Alliance for Green Heat, January 2, 2013 - Congress passed a bill addressing parts of the Fiscal Cliff, and it included a reinstatement of the $300 tax credit for biomass heaters that are 75% efficient using lower heating value. Another provision of the bill extended the wind production tax credit for one more year.

The biomass stove provision allows the full cost of the equipment and installation up to $300 for stoves bought in 2013 and it is retroactive, so that all eligible stoves purchased in 2012 can also get the credit. This means that every stove purchase will be able to collect the full $300 tax credit because all EPA certified stoves cost more than $300 and virtually every EPA certified stove claims to meet the 75% efficiency threshold. However, a taxpayer could not collect the full $300 if they have already recieved tax credits under this provision in previous years and the total amount would be over $500.

This credit was allowed to expire at the end of 2011 and H.R. 8 extends it through December 31, 2013. In addition to the purchase price, consumers can include the cost of professional installation which is important to the proper and safe operation of biomass stoves.

The bill language that makes it retroactive did so by just extending the credit that existed in 2011, through  December 31, 2013:

(a) IN GENERAL.—Paragraph (2) of section 25C(g) is amended by striking ‘‘December 31, 2011’’ and inserting ‘‘December 31, 2013’’.

The Alliance for Green Heat applauds the reinstatement of the tax credit for wood and pellet stoves. "This modest tax credit is important for low and middle-income consumers who need an affordable alternative to fossil fuels," said John Ackerly, President of the Alliance for Green Heat.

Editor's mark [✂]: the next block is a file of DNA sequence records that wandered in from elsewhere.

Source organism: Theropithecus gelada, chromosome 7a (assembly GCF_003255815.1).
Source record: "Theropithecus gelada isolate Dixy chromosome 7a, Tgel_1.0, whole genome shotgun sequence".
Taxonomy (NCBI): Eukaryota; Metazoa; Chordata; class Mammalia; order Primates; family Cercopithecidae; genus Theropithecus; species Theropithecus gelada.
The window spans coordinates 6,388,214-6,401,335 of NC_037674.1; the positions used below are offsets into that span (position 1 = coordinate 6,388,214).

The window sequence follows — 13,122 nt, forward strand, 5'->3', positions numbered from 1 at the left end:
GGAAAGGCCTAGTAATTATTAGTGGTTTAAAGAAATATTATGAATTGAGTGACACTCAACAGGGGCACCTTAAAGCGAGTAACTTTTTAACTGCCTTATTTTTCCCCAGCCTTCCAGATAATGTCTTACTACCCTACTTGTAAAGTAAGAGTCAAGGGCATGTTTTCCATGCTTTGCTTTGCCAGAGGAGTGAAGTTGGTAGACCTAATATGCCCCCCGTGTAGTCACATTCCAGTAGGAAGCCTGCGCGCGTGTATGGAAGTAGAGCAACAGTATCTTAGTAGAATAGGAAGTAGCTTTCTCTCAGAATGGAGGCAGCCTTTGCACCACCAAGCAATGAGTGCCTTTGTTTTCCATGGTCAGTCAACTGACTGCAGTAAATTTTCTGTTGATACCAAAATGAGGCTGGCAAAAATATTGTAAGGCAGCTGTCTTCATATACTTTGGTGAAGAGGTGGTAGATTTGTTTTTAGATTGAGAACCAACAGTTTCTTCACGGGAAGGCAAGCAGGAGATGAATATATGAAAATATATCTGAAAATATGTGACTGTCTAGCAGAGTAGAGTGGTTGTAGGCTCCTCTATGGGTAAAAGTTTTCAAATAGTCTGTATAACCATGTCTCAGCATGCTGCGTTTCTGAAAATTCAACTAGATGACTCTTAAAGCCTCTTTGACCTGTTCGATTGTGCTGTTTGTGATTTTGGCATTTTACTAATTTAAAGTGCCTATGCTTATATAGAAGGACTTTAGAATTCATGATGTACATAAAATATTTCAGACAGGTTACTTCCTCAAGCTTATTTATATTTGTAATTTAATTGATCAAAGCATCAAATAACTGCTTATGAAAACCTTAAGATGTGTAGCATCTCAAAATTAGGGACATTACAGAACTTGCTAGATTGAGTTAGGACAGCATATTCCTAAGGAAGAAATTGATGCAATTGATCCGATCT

"However, when tax payer money is used for incentives, we believe it should go to the cleanest and most efficient stoves on the market, not all stoves on the showroom floor. The 75% efficiency standard is virtually meaningless because manufacturers can use any number of calculations to render all stoves eligible.This is a disservice to consumers who may unwittingly buy a 50% or 60% efficient wood or pellet stove and not enjoy the cost savings they expected," Ackerly said.

The provision relating to biomass heating equipment is part of a much larger package of energy efficiency equipment.  Despite efforts by some to increase the maximum rebate amount and make other changes to the biomass equipment and all the other pieces of equipment, Congress just extended the language that Congress had approved in 2010.

This tax credit extension for energy efficiency equipment, including windows, insulation and other HVAC equipment, is estimated to cost the US government $2.2 billion dollars.  The Alliance is trying to get the exact amount that the biomass heating equipment costs.

More details about the tax credit will be included in the Alliance for Green Heat's January newsletter, which will be sent next week.